Justus had just five weeks to write a novel-length branching story, doing most of the worldbuilding, character development, and plotting on his own: “free to do whatever I wanted... which was both amazing and daunting.” Certain parameters had already been set: choice points could only have two options with just a few words in each, to minimize scrolling on a tiny Watch screen; the main character should remain ungendered so players might imagine them however they liked. Justus decided to make his protagonist a young lab assistant rather than an experienced hero, to better explain why they needed constant help from the player and who could be relatably freaked out by crash-landing on an alien moon. Messages would arrive in short bursts just like texts, so the writing had to convey character and situation while still being economical. And another key part of the concept was that Lifeline’s messages would arrive in real-time. If Taylor went to sleep, you’d have to wait until the next morning to hear back; if the reluctant astronaut needed to climb down a steep slope into the bottom of a crater, the player might need to wait an hour or two for an update.

Holy crap. It’s a lot further than it looked. My legs feel like Jell-O, and I’m maybe halfway there.
Great. And now all I can think about is how much I want Jell-O.
[Taylor is busy]

“We wanted Players to be tense, anxious to see whether their advice had been Taylor’s doom or salvation,” Justus recalls. “When people are playing it, it’s not just about the time that they’re interacting with Taylor. It’s all the rest of the time when they’re thinking about Taylor. The whole goal was to make something that would become a part of people’s lives.”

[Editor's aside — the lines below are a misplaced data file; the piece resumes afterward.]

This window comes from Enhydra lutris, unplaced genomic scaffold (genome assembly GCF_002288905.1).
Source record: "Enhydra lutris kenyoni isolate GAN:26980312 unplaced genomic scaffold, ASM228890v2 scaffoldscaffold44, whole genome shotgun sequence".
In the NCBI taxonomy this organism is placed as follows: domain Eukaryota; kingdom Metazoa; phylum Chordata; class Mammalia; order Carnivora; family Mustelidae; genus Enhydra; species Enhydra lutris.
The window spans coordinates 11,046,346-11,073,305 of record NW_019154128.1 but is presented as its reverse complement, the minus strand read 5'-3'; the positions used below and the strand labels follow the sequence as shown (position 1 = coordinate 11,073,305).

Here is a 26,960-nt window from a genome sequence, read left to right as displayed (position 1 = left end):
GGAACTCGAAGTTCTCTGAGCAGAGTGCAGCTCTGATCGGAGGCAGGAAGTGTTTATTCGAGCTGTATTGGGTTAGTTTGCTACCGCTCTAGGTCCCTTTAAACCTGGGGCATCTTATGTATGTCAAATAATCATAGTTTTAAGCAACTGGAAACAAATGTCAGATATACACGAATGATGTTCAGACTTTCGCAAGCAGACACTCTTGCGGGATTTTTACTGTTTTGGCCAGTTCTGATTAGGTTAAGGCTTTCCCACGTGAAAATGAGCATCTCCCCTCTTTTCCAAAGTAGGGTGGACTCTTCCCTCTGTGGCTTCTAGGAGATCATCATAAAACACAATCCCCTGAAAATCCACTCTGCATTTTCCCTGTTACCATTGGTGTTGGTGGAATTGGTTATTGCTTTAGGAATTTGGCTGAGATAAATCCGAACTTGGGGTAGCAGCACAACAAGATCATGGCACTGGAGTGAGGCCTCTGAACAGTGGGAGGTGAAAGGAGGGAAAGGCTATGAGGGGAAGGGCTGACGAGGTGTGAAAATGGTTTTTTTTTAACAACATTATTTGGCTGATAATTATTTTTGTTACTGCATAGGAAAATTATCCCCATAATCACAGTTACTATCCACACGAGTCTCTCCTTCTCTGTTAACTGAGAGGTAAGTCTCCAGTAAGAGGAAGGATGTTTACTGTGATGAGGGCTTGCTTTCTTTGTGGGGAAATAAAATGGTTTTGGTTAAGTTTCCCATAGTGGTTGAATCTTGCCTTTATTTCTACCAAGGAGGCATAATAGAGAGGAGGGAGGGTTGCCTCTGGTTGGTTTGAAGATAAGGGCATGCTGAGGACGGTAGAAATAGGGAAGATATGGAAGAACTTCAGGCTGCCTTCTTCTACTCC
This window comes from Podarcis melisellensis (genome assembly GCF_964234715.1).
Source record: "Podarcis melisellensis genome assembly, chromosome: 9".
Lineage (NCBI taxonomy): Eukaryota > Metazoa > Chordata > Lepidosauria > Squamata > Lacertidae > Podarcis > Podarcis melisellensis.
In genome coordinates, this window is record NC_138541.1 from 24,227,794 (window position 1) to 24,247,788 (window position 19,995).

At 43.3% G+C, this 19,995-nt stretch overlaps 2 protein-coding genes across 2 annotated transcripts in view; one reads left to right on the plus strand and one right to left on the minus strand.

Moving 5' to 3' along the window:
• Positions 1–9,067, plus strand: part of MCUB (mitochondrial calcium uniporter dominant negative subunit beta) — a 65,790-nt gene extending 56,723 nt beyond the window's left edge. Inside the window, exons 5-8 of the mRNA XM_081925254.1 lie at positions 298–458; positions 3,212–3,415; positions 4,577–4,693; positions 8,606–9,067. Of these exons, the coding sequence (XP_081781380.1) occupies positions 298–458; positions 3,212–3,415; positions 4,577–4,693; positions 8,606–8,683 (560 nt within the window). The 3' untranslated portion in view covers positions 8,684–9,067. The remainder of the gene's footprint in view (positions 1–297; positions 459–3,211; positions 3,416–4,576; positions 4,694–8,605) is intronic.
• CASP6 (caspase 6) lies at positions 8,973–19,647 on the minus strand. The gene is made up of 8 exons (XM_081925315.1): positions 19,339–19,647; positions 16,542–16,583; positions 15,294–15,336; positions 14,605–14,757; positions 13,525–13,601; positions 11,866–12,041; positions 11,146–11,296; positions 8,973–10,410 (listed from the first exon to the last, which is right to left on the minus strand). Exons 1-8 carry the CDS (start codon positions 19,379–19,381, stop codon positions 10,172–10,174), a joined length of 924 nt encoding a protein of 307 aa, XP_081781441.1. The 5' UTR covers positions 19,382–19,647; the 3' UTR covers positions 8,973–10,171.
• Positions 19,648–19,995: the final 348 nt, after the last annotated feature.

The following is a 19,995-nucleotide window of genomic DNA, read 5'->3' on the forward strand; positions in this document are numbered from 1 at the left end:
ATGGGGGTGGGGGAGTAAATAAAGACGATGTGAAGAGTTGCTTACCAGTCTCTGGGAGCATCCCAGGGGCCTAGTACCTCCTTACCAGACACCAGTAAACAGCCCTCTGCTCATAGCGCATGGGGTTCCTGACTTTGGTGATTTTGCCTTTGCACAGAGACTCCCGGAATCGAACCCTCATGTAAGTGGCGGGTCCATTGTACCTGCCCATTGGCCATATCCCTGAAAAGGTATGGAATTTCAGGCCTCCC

Okay. At long last, I'm in sight of the Varia. Or what's left of it, at any rate.
It seems to have cracked hard once it hit atmosphere. 
Like I figured, it came down in two major chunks...
...with a ton of scattered debris thrown around just to make the whole scene look terrifying and post-apocalyptic.
(In case anyone asks, it's working; I'm appropriately terrified.)
Looks like the flight deck came down pretty far from the crew quarters. Where do you figure I should go first?

- Look for the crew.
- Check the flight deck.

While not a gamer as an adult, Justus had played on the original Nintendo Entertainment System as a kid, and enjoyed text adventures on his parents’ Apple IIe—The Hitchhiker’s Guide to the Galaxy had been a particular favorite. He’d also been a “voracious reader as a child—the sort who would read the back of cereal boxes, just because they had words on them,” and had a collection of several dozen Choose Your Own Adventure books. But he was unfamiliar with interactive fiction since the 1980s, had never been to a game design conference or meetup, and was facing such a crushing deadline that there was little time to study up on design or craft wisdom. “I honestly think, in this case, that worked to my advantage,” he recalls, “because I wrote the game purely as a conversation. I wasn’t thinking in terms of... typical video game structures; rather, I wanted it to feel as much as possible like the Player was receiving texts from a real human being.”

OH MY GOD! You'll never believe it!
I'm still walking around a moon crater and it's still boring as hell!
...Sorry. I was just going a little bonkers, with nothing but the sound of my own thoughts.

- No worries. Wanna chat? [tap]
- Sorry. No time to chat.

Yes! Please. I mean, I don't want to be a bother, but you're kind of all I've got.

While the real-time delay mechanic smacked of the forced waiting common in free-to-play apps—where in-app purchases could skip over long delays—perhaps because of the project’s status as experiment rather than premeditated moneymaker, the creators included no such gotchas. “You can’t speed up time with a few hundred gems,” one reviewer noted. “You must be patient.” The game was designed to take place over three real-time days, or longer if the player didn’t always immediately respond (time doesn’t advance while Taylor waits for a reply). The team thought there was a serious chance the concept could fall flat. “This sort of approach ought, by rights, to backfire,” a reviewer wrote, “leaving gamers furious at shelling out for an app they can’t play. But amazingly, it works.” Another wrote that “by isolating interactions to sparing moments throughout the day,